Polina is an undergraduate student at Belarusian State Economic University (BSEU) where she is studying at the faculty of International Business Communication for a degree specializing in Intercultural Communication. In her spare time she enjoys drawing, music and travelling.
If adopted, the proposed amendment will enable candidates for public office in California to receive donations in bitcoin and other digital currencies.
The California Fair Political Practices Commission has recently arranged a meeting to address some election issues now faced by the state. Apart from other topics, the commissioners discussed whether campaigns should be able to accept virtual currencies as political contributions.
This is, however, is not the first attempt to enable the use of cryptocurrency for political campaigns, as in 2014, the Federal Election Commission permitted candidates to accept bitcoin as an in-kind donation.
During the meeting on Thursday, Chairwoman Alice Germond underlined the importance of creating a proper definition of “cryptocurrency”.
“I would be inclined to think that bitcoin is a thing that is not US money but is more like a currency, like the Euro. But I would like to hear more to develop my thinking on this,” Germond said.
Similarly, commissioner Allison Hayward supported the idea of accepting cryptocurrencies as donations and stressed the need to learn more about the digital currency sector before making the final decision. Besides, she mentioned blockchain, saying the technology holds great potential but the country is not yet ready for it.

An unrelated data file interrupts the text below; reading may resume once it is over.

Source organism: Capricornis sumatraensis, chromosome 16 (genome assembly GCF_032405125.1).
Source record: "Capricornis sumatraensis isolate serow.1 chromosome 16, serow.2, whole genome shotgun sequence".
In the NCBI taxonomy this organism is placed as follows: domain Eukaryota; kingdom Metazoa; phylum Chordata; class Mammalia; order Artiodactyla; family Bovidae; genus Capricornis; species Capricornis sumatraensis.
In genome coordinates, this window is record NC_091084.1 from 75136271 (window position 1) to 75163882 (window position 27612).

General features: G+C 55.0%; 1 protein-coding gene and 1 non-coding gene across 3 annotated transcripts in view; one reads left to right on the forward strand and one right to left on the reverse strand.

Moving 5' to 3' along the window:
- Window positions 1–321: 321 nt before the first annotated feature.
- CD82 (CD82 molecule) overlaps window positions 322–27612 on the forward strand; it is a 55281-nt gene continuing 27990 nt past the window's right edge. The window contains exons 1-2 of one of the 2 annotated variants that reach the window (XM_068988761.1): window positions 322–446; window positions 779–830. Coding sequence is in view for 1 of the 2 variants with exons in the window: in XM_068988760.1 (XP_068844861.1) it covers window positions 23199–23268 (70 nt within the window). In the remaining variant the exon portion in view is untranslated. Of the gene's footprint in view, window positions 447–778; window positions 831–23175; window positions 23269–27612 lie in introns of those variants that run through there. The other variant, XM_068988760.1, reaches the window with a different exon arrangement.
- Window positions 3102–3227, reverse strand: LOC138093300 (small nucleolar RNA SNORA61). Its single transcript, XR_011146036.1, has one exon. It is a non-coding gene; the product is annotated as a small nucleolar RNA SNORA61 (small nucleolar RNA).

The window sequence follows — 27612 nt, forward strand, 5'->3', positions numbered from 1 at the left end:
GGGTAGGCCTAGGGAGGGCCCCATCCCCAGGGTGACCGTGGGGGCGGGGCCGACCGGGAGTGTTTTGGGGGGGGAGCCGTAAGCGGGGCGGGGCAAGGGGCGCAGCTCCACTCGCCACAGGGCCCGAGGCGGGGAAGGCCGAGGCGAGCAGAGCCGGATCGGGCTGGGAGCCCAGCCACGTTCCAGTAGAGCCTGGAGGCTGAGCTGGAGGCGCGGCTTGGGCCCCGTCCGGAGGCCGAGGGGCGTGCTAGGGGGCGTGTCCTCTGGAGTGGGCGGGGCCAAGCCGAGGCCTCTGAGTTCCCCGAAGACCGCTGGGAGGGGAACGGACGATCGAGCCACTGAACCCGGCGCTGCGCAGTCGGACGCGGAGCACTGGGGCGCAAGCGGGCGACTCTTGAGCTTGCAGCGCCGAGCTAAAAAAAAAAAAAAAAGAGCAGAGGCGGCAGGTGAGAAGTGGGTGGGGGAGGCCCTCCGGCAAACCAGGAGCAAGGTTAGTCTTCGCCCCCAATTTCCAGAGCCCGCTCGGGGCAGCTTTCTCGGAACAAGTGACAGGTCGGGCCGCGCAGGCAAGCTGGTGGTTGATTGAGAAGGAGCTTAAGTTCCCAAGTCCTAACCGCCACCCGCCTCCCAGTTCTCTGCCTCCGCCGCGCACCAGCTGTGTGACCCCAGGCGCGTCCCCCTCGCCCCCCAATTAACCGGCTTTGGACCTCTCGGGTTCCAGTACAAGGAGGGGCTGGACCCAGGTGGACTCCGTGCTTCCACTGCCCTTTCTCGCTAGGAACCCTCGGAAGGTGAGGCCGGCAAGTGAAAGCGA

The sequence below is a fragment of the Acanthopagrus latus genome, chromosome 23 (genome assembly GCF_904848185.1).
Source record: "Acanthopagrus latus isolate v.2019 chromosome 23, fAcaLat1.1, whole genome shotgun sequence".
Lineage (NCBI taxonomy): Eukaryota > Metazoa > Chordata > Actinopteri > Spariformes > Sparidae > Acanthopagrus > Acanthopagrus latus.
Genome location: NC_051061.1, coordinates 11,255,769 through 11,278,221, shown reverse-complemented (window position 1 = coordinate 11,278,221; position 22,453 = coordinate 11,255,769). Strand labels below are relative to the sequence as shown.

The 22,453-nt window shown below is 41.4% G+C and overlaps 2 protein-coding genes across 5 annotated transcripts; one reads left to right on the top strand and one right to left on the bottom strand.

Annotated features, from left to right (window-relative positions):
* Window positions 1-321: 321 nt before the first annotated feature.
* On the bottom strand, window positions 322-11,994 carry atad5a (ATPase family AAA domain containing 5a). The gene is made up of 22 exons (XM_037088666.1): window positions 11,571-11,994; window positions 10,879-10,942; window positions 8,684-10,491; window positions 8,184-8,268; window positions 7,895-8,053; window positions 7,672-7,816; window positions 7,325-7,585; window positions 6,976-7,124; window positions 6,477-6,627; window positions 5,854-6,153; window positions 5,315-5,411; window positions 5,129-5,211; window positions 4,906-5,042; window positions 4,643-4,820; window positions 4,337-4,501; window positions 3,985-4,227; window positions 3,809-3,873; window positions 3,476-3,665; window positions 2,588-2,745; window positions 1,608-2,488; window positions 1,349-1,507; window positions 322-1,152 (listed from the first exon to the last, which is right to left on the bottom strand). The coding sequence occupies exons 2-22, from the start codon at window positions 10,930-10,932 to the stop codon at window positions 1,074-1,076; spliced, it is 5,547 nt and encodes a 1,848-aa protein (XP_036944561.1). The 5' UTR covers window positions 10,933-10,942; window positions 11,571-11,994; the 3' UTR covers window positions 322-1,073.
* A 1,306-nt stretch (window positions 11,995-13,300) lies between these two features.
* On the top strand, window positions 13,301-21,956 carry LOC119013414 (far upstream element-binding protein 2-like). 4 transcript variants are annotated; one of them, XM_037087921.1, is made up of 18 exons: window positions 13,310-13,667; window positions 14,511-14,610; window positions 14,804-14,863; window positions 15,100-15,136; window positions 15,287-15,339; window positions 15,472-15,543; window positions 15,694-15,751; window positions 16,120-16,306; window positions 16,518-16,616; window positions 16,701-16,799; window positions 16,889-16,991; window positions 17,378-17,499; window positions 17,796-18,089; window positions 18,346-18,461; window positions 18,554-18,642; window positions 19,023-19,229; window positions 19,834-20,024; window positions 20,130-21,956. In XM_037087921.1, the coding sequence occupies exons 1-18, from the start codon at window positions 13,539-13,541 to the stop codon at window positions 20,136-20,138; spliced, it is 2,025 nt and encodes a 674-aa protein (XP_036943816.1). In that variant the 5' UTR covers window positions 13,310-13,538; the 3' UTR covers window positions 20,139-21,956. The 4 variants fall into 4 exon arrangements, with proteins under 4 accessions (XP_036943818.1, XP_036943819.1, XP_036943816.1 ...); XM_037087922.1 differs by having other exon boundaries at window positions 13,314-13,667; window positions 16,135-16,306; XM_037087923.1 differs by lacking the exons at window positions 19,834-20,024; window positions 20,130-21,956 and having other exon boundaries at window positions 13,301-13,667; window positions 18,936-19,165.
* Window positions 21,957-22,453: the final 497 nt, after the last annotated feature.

“I think cryptocurrencies are obviously new and designed to be confidential but the blockchain technology I think might ultimately be a very robust tool in tracing activity,” she said.
Nicolas Hedorn, director of nonpartisan organization called California Common Cause, proposed to enable the use of digital currency for donations before the decision is made, but his suggestion was declined.
Other commissioners, Frank Cardenas and Brian Hatch, both claimed they are against banning the initiative. Still, the risk of fraud, Hatch noted, remains to be the biggest concern as it would be difficult to identify the actual source of contribution that can be concealed by hackers.
Ultimately, the final decision was not made as the commissioners understand the need to get wider knowledge of the concept. However, they agreed to set a $100 limit per donation for this year’s midterm elections and are going to come back to discussions next year.
The use of cryptocurrency donations, meantime, extends beyond just political campaigns. More and more charitable organizations are starting to accept bitcoin and other digital currencies as contributions. Almost three years ago, UK major bank Barclays unveiled plans to start accepting charity donations in cryptocurrency. Also, this month, blockchain company Ripple partnered with Raising Malawi, a non-profit organization run by Madonna, to help raise money for orphans and children in need in the Republic of Malawi.